It was a runs record even Don Bradman could not match: the highest first-class batting average of all, 207.
Sydney’s Norman Callaway played only once for New South Wales, scoring a double century in his only innings. A year later, aged 21, he lost his life during World War One.
His life and tragic end on the Western Front is portrayed in Ebley Street Boys, a biography of lost promise also featuring another outstanding prospect Frank O’Keeffe who was also to die young, at 27.
For a short time in 1914-15, the two boys from Bondi Junction were also first XI teammates at the Waverley CC.
Author Max Bonnell calls Callaway ‘the great natural batting talent of his generation’.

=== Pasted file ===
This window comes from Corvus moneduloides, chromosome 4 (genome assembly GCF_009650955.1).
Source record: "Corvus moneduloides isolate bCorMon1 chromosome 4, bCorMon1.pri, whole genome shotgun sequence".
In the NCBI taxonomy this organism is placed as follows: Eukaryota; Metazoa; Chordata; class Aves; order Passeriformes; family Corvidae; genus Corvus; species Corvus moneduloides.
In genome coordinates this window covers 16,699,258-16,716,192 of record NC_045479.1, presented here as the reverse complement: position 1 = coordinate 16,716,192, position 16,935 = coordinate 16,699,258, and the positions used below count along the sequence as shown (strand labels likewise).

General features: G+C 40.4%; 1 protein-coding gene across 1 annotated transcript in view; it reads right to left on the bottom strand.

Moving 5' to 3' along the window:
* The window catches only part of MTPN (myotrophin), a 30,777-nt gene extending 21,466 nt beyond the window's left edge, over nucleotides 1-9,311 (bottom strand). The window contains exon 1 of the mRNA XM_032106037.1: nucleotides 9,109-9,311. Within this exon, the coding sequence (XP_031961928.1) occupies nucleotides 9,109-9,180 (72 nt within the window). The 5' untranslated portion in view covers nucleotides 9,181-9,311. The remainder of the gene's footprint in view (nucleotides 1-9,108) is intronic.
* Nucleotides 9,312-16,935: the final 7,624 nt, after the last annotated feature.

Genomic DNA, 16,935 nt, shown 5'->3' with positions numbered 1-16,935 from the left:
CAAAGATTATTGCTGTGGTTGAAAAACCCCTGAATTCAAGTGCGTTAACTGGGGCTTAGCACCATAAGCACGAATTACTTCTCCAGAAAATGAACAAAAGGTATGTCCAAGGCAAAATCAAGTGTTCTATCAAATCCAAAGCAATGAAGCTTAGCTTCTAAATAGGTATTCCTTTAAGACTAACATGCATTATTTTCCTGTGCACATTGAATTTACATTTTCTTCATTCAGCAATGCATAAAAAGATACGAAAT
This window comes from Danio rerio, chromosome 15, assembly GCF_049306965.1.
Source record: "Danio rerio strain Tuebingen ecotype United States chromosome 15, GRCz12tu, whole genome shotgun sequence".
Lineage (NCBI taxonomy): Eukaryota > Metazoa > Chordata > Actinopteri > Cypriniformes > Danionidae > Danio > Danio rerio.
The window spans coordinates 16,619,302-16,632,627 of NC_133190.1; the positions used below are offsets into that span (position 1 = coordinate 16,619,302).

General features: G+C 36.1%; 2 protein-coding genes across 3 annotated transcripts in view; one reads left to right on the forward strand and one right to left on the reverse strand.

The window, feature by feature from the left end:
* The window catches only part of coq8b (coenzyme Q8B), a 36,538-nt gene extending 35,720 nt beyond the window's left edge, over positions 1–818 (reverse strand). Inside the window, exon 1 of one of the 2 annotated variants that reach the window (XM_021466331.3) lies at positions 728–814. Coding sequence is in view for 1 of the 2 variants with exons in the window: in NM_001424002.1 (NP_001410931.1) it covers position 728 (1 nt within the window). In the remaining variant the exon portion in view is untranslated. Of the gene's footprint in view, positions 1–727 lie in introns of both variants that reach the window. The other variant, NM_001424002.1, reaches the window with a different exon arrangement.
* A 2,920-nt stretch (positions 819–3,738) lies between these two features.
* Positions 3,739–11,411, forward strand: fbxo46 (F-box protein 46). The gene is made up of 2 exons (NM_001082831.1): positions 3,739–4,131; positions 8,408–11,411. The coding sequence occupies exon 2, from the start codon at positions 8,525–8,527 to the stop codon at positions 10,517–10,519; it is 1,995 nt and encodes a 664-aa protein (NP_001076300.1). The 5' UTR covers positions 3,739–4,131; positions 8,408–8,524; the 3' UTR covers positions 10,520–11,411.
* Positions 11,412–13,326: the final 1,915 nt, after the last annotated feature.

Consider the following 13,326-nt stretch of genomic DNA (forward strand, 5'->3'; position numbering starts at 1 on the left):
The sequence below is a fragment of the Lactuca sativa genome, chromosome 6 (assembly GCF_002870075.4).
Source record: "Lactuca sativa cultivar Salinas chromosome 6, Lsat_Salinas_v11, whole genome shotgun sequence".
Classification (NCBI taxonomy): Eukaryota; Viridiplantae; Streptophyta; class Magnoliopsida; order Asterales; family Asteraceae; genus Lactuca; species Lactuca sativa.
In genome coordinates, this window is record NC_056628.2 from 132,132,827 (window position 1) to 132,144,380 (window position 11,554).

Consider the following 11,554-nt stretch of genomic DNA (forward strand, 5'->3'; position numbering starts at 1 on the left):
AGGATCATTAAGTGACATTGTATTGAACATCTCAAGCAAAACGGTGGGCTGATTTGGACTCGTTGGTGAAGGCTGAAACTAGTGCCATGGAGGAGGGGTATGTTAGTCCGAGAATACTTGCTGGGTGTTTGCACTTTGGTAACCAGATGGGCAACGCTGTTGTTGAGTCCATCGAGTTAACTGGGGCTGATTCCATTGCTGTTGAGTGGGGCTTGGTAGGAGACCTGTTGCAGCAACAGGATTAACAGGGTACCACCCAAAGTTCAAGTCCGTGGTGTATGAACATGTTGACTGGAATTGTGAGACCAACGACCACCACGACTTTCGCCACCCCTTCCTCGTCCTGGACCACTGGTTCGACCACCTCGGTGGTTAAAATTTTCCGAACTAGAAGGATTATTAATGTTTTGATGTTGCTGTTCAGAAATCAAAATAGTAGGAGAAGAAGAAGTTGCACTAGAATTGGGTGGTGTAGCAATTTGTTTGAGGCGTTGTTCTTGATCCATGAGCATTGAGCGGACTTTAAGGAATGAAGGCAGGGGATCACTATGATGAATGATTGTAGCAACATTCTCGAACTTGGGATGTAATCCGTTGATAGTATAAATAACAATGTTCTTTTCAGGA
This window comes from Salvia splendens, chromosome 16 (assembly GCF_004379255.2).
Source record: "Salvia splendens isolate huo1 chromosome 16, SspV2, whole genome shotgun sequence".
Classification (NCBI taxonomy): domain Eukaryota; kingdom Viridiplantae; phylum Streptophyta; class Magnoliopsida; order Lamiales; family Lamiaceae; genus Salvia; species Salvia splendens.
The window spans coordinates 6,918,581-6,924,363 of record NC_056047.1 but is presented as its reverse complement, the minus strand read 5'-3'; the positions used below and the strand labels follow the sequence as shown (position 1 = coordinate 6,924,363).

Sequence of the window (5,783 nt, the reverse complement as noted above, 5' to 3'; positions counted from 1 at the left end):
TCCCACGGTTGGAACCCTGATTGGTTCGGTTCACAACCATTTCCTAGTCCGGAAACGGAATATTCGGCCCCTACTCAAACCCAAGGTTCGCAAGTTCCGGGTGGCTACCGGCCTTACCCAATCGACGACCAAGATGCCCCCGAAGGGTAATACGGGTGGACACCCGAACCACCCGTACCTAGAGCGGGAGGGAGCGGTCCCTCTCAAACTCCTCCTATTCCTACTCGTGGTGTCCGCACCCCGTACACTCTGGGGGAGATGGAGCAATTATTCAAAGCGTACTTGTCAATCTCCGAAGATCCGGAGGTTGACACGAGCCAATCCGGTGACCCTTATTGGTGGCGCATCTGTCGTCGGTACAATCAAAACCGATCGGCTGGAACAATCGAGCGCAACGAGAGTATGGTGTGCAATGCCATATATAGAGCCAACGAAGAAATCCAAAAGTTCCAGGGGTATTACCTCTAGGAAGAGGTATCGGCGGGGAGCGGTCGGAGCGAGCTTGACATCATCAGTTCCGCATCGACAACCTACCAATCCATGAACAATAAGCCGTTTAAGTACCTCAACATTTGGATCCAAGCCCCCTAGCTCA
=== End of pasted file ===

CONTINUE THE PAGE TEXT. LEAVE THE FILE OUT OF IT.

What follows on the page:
O’Keeffe was also an outstanding talent with twin centuries to his credit against a famed attack including Gregory, McDonald and Mailey in a match for The Rest against Australia.
Bonnell says he announced himself ‘as the new star of Australian cricket’ before joining an exodus of lead players to play professionally in England.
Injuries sustained in the war almost certainly caused his early death, from peritonitis and a perforated bowel.
Ebley Street Boys is available in softback. Just 100 copies have been printed. They are signed by the author, one of Australia’s long-time leading cricket historians.